It’s ten days now since we picked up six rescue hens from the Battery Hen Welfare Trust’s Essex wing. Our old girls were six years old, geriatric in poultry terms, their numbers diminished by a nearby fox, and the two we had left looked a little lost. I had heard about the work of the BHWT and thought it would be good to be part of it.
The charity pays 50 pence a bird to farmers whose hens have reached a non-commercial age (that’s one year, to you and me) – the sum they would receive selling them on for meat. I thought I might nip up after the rescue party returned and choose a few.
Hah. It was like Picaddilly Circus in rural Essex. The charity had rescued 275 hens from Devon the previous day, and were oversubscribed by potential owners three times over. There were people from 50 miles away who had come to give a few hens a new life. Watching them being carted away in boxes by children, grandparents, in smart cars or boxes balanced on prams, the sheer effort and numbers of people involved in giving these creatures a new life was curiously moving.
Because it’s only when you see these hens up close that you get the full measure of how we treat our livestock today. It’s not so much the semi-bald state of them that was upsetting (we had been warned they would look a little oven-ready) or the severed beaks, the scabs, or even the anaemic appearance of creatures who have never before seen daylight.
But the way they sat down repeatedly (birds who have only ever stood on wire find flattening their feet on solid ground painful), the way they perked up dramatically within days (they have dope regularly sprayed into their water to stop them killing each other) – and most of all the side of A4 paper which replicated the size of their previous living quarters made us decide to alter our eating habits. We have smugly eaten our organic chicken once a week, and bought locally produced eggs. Now we have struck off takeaway, or chicken sandwiches – anything which might contribute to that production process.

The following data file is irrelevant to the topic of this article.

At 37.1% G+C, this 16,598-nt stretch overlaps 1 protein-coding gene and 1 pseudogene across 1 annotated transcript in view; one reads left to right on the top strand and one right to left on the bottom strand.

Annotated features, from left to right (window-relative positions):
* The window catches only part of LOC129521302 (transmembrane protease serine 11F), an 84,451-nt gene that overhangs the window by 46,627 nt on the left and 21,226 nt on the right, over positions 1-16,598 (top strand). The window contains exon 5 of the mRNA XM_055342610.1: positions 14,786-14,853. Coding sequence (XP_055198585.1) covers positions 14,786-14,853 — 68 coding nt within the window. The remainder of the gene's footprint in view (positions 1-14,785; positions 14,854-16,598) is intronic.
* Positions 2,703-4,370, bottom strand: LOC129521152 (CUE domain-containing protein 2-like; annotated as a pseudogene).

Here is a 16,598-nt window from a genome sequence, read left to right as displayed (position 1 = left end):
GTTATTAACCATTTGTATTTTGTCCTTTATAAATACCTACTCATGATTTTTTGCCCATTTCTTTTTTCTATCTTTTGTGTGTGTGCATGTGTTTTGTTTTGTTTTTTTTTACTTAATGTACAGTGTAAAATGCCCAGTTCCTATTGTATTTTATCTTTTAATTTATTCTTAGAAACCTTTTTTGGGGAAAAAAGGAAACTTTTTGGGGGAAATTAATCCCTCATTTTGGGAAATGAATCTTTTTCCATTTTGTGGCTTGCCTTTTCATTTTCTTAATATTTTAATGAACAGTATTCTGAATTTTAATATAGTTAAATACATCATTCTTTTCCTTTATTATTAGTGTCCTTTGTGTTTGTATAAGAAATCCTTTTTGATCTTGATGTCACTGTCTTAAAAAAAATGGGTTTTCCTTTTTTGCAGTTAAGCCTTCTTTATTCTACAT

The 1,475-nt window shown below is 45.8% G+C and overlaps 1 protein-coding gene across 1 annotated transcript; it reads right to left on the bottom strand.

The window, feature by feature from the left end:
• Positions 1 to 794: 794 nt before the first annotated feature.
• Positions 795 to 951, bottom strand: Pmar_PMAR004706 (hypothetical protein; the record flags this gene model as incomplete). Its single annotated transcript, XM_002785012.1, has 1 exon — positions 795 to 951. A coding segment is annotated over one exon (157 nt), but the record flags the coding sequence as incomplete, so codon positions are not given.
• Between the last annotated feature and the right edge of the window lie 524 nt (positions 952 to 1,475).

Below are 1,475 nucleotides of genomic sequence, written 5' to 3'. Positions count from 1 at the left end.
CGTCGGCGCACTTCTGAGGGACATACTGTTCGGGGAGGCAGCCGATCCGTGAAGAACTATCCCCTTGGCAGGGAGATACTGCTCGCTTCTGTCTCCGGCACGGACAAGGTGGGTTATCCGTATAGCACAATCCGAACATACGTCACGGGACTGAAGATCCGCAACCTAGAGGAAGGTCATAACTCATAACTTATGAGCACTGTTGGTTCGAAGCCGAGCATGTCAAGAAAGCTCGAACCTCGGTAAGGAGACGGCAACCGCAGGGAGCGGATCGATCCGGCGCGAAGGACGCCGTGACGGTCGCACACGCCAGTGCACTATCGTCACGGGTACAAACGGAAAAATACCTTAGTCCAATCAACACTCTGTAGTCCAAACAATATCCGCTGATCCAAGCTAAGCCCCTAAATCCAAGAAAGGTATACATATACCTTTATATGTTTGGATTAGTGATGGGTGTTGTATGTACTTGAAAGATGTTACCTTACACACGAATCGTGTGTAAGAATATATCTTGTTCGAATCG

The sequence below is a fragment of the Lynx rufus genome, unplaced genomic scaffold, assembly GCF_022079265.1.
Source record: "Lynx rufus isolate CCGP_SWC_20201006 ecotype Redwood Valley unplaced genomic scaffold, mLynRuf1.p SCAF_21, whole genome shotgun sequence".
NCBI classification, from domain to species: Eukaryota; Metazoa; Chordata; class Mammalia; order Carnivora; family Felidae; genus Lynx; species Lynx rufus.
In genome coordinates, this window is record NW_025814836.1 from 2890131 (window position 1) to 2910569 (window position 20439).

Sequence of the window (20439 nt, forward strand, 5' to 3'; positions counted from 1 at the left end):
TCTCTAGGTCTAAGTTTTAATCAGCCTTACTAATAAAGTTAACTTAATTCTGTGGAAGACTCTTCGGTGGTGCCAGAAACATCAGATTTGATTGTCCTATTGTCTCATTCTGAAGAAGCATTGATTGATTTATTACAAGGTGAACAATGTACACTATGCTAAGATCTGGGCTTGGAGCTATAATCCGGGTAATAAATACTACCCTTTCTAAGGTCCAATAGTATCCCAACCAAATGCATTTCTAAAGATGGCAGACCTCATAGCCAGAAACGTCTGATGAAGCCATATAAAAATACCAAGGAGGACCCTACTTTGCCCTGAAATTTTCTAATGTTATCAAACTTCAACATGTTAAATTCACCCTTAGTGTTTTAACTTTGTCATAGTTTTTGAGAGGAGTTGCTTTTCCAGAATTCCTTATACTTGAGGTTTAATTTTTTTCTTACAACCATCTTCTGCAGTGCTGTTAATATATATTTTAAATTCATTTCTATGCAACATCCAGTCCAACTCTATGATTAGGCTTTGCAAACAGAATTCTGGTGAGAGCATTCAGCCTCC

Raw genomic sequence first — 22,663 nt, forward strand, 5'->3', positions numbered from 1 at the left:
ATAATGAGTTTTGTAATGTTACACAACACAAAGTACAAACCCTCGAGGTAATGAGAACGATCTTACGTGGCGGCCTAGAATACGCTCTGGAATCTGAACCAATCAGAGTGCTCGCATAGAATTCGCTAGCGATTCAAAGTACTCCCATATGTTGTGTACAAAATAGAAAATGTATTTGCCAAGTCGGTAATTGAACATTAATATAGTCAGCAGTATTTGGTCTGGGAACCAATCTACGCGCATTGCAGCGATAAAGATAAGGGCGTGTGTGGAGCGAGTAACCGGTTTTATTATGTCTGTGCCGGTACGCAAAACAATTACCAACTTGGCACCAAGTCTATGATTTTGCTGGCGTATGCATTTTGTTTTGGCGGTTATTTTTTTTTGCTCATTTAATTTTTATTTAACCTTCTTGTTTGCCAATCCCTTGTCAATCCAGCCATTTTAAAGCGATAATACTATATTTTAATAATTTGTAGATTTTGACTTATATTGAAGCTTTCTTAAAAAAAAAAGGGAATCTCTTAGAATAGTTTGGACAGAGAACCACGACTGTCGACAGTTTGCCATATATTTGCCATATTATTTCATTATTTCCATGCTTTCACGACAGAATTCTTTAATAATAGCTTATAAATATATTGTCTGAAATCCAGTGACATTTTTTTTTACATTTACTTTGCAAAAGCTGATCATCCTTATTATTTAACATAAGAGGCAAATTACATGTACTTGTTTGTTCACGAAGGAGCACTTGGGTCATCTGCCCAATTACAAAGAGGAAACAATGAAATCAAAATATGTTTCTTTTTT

The six girls are – ten days on – pleased with their lot. They are feisty, argumentative, have not stopped laying since arriving – and eat so much that I wonder how they were fed before. We move their runs several times a week so they get a different view of the farm, and somewhere new to scratch, and their confusion at their first drop of rain was funny and sad at the same time.
Their feathers will grow, their anaemic floppy combs pink and perk up as they become accustomed to life in the open air. Even if our dreaded neighbour Reynard gets one, according to one of the charity’s workers, they will have had a blissful time living outside as they should have done from the start.
But to call it battery farming misrepresents it; these animals were kept beyond any sense of what it means to be living. They were simply living food, on a production line. The fact that I have – even unwittingly – contributed to this in the past makes me feel ashamed.